Suran Coconut Curry (Elephant foot yam curry)

vegan curryElephant foot yam? Now what is that? My kids were stumped. What a weird name! But if you see this yam, which is like a super large  yam or potato, it does indeed resemble an elephant’s foot!   In Indian cuisine this yam is used in almost every region although it is called by different names – Oal in the East, Chena (Kerala), sennai kizhangu in Tamil, sudan in the west and jimmikhand in the North.

In Kerala cuisine this yam is used in Avial (the traditional mixed vegetable dish) and in other similar dishes. My mom used to also add it to her shrimp curry or fish curry at times. And that’s why last week when I was cooking fish curry for my family, I thought why not create a vegan version for myself! That way I can still taste the deliciousness of the curry with the kodampuli (black tamarind that is native to Kerala) which I love so much.! Hence this vegan version was born.  Worked out quite efficiently for me actually since it took me the same amount of time -only 2 different pots to cook both versions of the curry.

Turns out that this yam has some medicinal benefits and is used in Ayurvedic system of medicine quite extensively.The curry turned out very tasty – how could it not? My fish curry is super famous after all with our family and friends! Of course, I don’t mean to brag 🙂

The unique flavor of this curry has a lot to do with using kodampuli(Garcinia cambogia). Kodampuli is a type of sour fruit that is indigenous to only kerala in india. It is available in Indian grocers that stock Kerala foods. If you are unable to get this item, you can substitute with tamarind or with green mangoes.

Linking to Throwback Thursdays. Also Linking to Fiesta Friday where 2 of my favorite co-bloggers – Jhuls @ The Not So Creative Cook and Apsara @ Eating Well Diary are co-hosting this week.

Vegan yam curry

Yam coconut curry (Suran curry)

  • Servings: serves 3-4 with rice
  • Difficulty: Moderate
  • Print


  • 1 cup of suran (elephant foot yam) pieces cubed (I used frozen suran pieces after thawing the in hot water for 5 minutes)
  • 1/2 tsp thinly chopped ginger
  • 2 small green chillies slit length-wise
  • 1/2 tsp turmeric powder
  • 1 tsp red chilli powder (adjust as per desired spiciness)
  • 1 tsp of salt (or as per taste)
  • 2 small pieces of kodampuli soaked in about 2 tbsp water (or you can use 2-3 tamarind pieces pit or 1 tbsp tamarind pulp)
  • 1/2 cup water
  • 2 cups coconut milk (canned or fresh- see recipe for making fresh coconut milk below)
  • 1 tbsp finely chopped red onions or shallots
  • 1 tbsp coconut oil
  • 1 sprig of fresh curry leaves

Method: Take a medium size cooking pot (I use earthen pot since that’s what’s used traditionally in Kerala and this imparts a nice smoky flavor to the curry). But you could use any stainless steel or non stick pot.  Add the suran pieces into the pot. Next add the green chillies and the ginger. then add the turmeric powder, red chilli powder and salt.  Next  add the kodampuli  that has been soaked in a tbsp of water for 5-10 mins(or you can use tamarind).  Add the water.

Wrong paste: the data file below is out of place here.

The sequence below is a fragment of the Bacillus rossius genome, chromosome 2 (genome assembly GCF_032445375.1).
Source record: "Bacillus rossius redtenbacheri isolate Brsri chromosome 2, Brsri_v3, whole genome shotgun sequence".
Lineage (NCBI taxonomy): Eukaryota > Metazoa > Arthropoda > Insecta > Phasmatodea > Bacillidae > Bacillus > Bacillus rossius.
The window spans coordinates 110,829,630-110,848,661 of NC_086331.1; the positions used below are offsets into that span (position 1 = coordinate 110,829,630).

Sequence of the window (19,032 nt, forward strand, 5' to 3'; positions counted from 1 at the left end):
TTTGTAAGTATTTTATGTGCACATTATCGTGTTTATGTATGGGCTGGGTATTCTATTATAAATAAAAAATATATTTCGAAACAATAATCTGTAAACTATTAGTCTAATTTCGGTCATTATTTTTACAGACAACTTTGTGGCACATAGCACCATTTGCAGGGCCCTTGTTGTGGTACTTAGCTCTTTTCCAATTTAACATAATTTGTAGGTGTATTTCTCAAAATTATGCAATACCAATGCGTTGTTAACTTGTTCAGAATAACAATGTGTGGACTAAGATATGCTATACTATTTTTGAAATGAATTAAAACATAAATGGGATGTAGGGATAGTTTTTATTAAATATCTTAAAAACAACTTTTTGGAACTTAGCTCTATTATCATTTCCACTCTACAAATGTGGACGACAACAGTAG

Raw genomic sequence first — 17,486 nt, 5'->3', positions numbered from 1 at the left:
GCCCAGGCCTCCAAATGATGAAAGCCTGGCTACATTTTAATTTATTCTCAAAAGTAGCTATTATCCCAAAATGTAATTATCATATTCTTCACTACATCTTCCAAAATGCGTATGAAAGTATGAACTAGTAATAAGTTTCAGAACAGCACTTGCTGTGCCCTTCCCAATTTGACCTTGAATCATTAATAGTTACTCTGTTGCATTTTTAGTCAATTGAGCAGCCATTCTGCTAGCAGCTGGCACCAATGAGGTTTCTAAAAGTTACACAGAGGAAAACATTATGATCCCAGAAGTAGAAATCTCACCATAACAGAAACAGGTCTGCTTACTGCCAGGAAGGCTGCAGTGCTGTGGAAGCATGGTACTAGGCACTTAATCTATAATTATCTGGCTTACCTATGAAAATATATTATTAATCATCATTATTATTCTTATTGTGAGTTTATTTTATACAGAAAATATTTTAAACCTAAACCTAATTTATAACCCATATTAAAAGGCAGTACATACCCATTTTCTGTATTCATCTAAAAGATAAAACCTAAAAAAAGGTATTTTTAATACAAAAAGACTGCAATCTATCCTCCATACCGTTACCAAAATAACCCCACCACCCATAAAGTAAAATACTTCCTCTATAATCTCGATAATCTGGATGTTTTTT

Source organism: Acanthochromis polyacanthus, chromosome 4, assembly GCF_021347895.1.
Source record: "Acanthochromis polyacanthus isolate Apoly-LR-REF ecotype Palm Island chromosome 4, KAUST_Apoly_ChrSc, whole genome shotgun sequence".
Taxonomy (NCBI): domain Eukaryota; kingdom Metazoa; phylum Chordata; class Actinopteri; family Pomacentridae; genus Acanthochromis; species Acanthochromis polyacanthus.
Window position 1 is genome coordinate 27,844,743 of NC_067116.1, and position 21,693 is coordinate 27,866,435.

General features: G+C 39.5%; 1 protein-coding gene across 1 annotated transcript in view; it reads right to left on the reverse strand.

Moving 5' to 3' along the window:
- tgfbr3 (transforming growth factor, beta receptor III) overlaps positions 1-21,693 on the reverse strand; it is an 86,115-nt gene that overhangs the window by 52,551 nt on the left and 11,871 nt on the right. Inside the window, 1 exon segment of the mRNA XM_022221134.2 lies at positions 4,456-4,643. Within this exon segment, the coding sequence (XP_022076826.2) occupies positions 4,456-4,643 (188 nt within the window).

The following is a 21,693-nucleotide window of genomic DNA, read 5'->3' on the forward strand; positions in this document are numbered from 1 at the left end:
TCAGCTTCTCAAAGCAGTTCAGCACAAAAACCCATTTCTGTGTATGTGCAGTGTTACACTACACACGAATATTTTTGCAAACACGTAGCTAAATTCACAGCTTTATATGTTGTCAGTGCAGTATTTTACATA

Place the pot on the stove on medium heat for about 2-3 minutes till you see the water boiling. Immediately put the burner on low simmer and cover the pot with a lid. Cook covered for about 10 minutes swirling the pot gently every 5 minutes or so in order to prevent the suran pieces from sticking to the pot. Next open the lid and add the coconut milk.  Let simmer for about 3-4 minutes on low heat. Turn heat off.

Heat the coconut oil in a tadka pan for about 30 seconds. Then add the chopped onions and saute till golden brown. Add the curry leaves with its stem.  Pour all the coconut oil along with the onions and curry leaves into the  pot.

Serve with cooked parboiled rice.

*For getting coconut milk:

1 1/4 cups of fresh grated coconut or (frozen grated coconut that has been thawed)

2 cups  warm water (divided)

Take the fresh grated coconut (or thawed frozen grated coconut) and add to a blender along with 1 cup of warm water.  Blend for about 1-2 minutes. Then strain using a large strainer into a container.  Next take the coconut from the strainer and again add to the blender with another 1 cup of warm water. Blend it again for about 1 minute and strain this milk into the pot so you will have approximately 2 cups of coconut milk.

sudan curry (elephant foot yam curry)




7 Comments Add yours

  1. Jhuls says:

    I had to Google that Elephant foot yam as this is my first time I heard the name. And I can say that I have seen some at the market if I can remember the look correctly. 😀 This curry sounds new to me, too, but I bet it tastes amazingly good. Thanks for sharing at this week’s FF party. x


  2. apsara says:

    I love senaikizhangu ad have missed it dearly, living outside India. If the frozen pices work well, I should also give this recipe a try!

    Liked by 1 person

    1. Indu says:

      yes Apsara the frozen ones worked well and it’s less work too since they are already cubed for you 🙂


  3. Yum! I’ve never had elephant foot yam, but this looks delish! I know I’d use the tamarind = I love anything with tamarind in it! Thanks for sharing this with us on Throwback Thursday!


    Liked by 1 person

    1. Indu says:

      thank you Mollie . And you can try this curry with any other yam or hard vegetable too. The curry is what is so tasty – tangy and spicy with the richness of coconut milk.

      Liked by 1 person

  4. Indu says:

    Reblogged this on Indu's International Kitchen and commented:

    Vegan version of my fish curry. You can use any hard/root vegetable. I used suran or elephant foot yam.


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